More Than One Kind of Message May Convince Smokers to Quit, Study Says

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WEDNESDAY, Sept. 17, 2014 (HealthDay News) -- Positive messages about the health benefits of quitting smoking may help some people kick the habit, a new study suggests.

Although smokers who think quitting will be difficult responded better to "loss-framed" messages about the harmful effects of smoking, researchers found smokers who believe they can quit whenever they want benefit more from "gain-framed," or positive, messages about how quitting will improve their health.

The researchers concluded that using a mix of both types of messages might get more people to stop smoking.

"This study shows us that leveraging both gain- and loss-framed messaging may prompt more smokers to quit," lead investigator Darren Mays, a population scientist at Georgetown Lombardi Comprehensive Cancer Center, said in a university news release.

Most tobacco warnings on cigarette packages in the United States and around the world are "loss-framed" messages. The researchers cautioned that these statements may not convince many smokers to quit.

The 2009 Family Smoking Prevention and Tobacco Control Act authorized the U.S. Food and Drug Administration to regulate tobacco products. The law also required new picture labels to be posted on the labels of cigarette packs.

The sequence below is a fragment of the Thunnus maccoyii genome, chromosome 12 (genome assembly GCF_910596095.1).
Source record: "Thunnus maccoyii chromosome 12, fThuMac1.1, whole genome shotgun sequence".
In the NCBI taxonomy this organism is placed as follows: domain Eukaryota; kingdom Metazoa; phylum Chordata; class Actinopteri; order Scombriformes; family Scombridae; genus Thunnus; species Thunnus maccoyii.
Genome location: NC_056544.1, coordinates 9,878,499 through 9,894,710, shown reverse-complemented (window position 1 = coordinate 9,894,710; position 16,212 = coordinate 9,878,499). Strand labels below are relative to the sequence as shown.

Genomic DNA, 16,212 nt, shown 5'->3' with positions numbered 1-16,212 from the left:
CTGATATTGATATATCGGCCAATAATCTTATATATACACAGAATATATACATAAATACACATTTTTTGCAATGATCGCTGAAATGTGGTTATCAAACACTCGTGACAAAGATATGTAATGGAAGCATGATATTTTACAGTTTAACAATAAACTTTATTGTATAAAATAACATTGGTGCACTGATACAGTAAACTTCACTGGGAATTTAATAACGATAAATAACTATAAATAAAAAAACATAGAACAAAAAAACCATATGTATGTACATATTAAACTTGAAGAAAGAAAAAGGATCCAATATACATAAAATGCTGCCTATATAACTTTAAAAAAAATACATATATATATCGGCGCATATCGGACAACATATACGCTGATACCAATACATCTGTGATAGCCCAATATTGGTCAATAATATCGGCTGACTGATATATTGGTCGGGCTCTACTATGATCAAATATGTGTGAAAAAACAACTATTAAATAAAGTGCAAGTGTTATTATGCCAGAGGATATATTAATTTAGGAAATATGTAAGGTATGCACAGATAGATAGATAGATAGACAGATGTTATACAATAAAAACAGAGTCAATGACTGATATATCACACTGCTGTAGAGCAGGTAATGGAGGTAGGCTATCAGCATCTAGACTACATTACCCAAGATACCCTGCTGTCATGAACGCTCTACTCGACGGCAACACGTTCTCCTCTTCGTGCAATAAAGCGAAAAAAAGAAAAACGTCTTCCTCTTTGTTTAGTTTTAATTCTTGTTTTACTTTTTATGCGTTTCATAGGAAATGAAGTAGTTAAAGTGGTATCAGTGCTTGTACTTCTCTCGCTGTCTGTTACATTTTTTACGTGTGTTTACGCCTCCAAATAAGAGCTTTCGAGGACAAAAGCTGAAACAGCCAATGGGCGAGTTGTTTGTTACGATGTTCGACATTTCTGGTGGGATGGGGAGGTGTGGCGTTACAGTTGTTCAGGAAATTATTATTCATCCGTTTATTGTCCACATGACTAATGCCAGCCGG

However, implementation of this legislation has been delayed by lawsuits from the tobacco industry. Because its nine proposed graphic label warnings were struck down in court in 2012, the FDA is pursuing more research to support these graphic warning label requirements.

The study, published Sept. 15 in Nicotine & Tobacco Research, involved 740 participants. The researchers examined the effects of four images: a man using a device to help him breathe; a healthy lung next to a diseased lung; a man lying on a white sheet with stitches on his chest, and a mouth ravaged by cancer. These images had either "loss-framed" or "gain-framed" messages.

"Gain-framed" messages stressed the health benefits of quitting, such as a reduced risk of death from tobacco. Meanwhile, "loss-framed" messages emphasized negative outcomes from smoking, such as increased risk of death.

The American Cancer Society-supported study found each image was effective. The researchers said their findings could provide additional evidence for new graphic warnings proposed for U.S. cigarette packages.

"Leveraging policies such as graphic warnings for cigarette packs to help smokers quit is critical to improve public health outcomes," concluded Mays. "Our study shows that framing messages to address smokers' pre-existing attitudes and beliefs may help achieve this goal."

More information

The U.S. Centers for Disease Control and Prevention provides more information on ways to quit smoking.